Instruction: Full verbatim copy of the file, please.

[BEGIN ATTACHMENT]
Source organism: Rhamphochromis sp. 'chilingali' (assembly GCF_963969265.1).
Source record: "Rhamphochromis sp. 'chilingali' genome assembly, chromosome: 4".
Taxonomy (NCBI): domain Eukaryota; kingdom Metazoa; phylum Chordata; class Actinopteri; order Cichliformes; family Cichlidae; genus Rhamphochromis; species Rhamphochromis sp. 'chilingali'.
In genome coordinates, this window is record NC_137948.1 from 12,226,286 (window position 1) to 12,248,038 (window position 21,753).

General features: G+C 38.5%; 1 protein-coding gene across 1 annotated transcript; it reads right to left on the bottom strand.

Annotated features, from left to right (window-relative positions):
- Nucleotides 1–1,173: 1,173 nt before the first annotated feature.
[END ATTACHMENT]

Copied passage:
Source organism: Rhamphochromis sp. 'chilingali' (assembly GCF_963969265.1).
Source record: "Rhamphochromis sp. 'chilingali' genome assembly, chromosome: 4".
Taxonomy (NCBI): domain Eukaryota; kingdom Metazoa; phylum Chordata; class Actinopteri; order Cichliformes; family Cichlidae; genus Rhamphochromis; species Rhamphochromis sp. 'chilingali'.
In genome coordinates, this window is record NC_137948.1 from 12,226,286 (window position 1) to 12,248,038 (window position 21,753).

General features: G+C 38.5%; 1 protein-coding gene across 1 annotated transcript; it reads right to left on the bottom strand.

Annotated features, from left to right (window-relative positions):
- Nucleotides 1–1,173: 1,173 nt before the first annotated feature.